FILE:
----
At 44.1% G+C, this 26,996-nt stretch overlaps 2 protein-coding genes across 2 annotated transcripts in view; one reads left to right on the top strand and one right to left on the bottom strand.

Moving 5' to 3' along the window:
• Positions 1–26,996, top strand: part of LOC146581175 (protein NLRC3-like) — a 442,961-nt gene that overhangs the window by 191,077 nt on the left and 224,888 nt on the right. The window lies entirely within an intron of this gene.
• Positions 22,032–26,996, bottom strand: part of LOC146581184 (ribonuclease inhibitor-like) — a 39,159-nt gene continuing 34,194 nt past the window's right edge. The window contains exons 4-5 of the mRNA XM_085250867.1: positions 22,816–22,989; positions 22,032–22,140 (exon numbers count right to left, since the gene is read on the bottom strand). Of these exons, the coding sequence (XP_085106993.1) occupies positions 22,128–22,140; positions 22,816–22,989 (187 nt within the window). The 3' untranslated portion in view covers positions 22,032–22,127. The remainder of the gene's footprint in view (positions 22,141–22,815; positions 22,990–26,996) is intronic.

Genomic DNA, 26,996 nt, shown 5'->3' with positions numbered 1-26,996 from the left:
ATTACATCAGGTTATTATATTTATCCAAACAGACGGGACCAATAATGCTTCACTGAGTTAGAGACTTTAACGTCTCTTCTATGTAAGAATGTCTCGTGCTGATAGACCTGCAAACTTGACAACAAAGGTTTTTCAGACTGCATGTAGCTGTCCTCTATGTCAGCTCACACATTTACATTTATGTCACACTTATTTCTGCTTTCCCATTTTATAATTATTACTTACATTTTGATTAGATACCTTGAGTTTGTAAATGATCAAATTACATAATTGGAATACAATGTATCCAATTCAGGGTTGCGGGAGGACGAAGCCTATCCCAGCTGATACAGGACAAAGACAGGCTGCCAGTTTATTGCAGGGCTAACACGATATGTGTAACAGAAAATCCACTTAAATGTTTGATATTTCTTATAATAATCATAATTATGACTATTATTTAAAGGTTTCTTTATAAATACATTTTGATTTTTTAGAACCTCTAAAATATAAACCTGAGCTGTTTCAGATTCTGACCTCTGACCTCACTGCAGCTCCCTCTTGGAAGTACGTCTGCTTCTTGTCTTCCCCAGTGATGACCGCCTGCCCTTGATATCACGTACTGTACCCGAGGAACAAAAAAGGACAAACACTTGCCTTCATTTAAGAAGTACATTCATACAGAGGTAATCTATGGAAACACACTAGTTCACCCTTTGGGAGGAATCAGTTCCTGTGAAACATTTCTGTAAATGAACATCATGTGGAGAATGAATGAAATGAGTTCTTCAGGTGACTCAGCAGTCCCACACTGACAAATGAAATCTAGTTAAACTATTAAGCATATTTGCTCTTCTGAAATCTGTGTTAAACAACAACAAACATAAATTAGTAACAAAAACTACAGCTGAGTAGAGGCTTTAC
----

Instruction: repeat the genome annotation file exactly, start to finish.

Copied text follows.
At 44.1% G+C, this 26,996-nt stretch overlaps 2 protein-coding genes across 2 annotated transcripts in view; one reads left to right on the top strand and one right to left on the bottom strand.

Moving 5' to 3' along the window:
• Positions 1–26,996, top strand: part of LOC146581175 (protein NLRC3-like) — a 442,961-nt gene that overhangs the window by 191,077 nt on the left and 224,888 nt on the right. The window lies entirely within an intron of this gene.
• Positions 22,032–26,996, bottom strand: part of LOC146581184 (ribonuclease inhibitor-like) — a 39,159-nt gene continuing 34,194 nt past the window's right edge. The window contains exons 4-5 of the mRNA XM_085250867.1: positions 22,816–22,989; positions 22,032–22,140 (exon numbers count right to left, since the gene is read on the bottom strand). Of these exons, the coding sequence (XP_085106993.1) occupies positions 22,128–22,140; positions 22,816–22,989 (187 nt within the window). The 3' untranslated portion in view covers positions 22,032–22,127. The remainder of the gene's footprint in view (positions 22,141–22,815; positions 22,990–26,996) is intronic.

Genomic DNA, 26,996 nt, shown 5'->3' with positions numbered 1-26,996 from the left:
ATTACATCAGGTTATTATATTTATCCAAACAGACGGGACCAATAATGCTTCACTGAGTTAGAGACTTTAACGTCTCTTCTATGTAAGAATGTCTCGTGCTGATAGACCTGCAAACTTGACAACAAAGGTTTTTCAGACTGCATGTAGCTGTCCTCTATGTCAGCTCACACATTTACATTTATGTCACACTTATTTCTGCTTTCCCATTTTATAATTATTACTTACATTTTGATTAGATACCTTGAGTTTGTAAATGATCAAATTACATAATTGGAATACAATGTATCCAATTCAGGGTTGCGGGAGGACGAAGCCTATCCCAGCTGATACAGGACAAAGACAGGCTGCCAGTTTATTGCAGGGCTAACACGATATGTGTAACAGAAAATCCACTTAAATGTTTGATATTTCTTATAATAATCATAATTATGACTATTATTTAAAGGTTTCTTTATAAATACATTTTGATTTTTTAGAACCTCTAAAATATAAACCTGAGCTGTTTCAGATTCTGACCTCTGACCTCACTGCAGCTCCCTCTTGGAAGTACGTCTGCTTCTTGTCTTCCCCAGTGATGACCGCCTGCCCTTGATATCACGTACTGTACCCGAGGAACAAAAAAGGACAAACACTTGCCTTCATTTAAGAAGTACATTCATACAGAGGTAATCTATGGAAACACACTAGTTCACCCTTTGGGAGGAATCAGTTCCTGTGAAACATTTCTGTAAATGAACATCATGTGGAGAATGAATGAAATGAGTTCTTCAGGTGACTCAGCAGTCCCACACTGACAAATGAAATCTAGTTAAACTATTAAGCATATTTGCTCTTCTGAAATCTGTGTTAAACAACAACAAACATAAATTAGTAACAAAAACTACAGCTGAGTAGAGGCTTTAC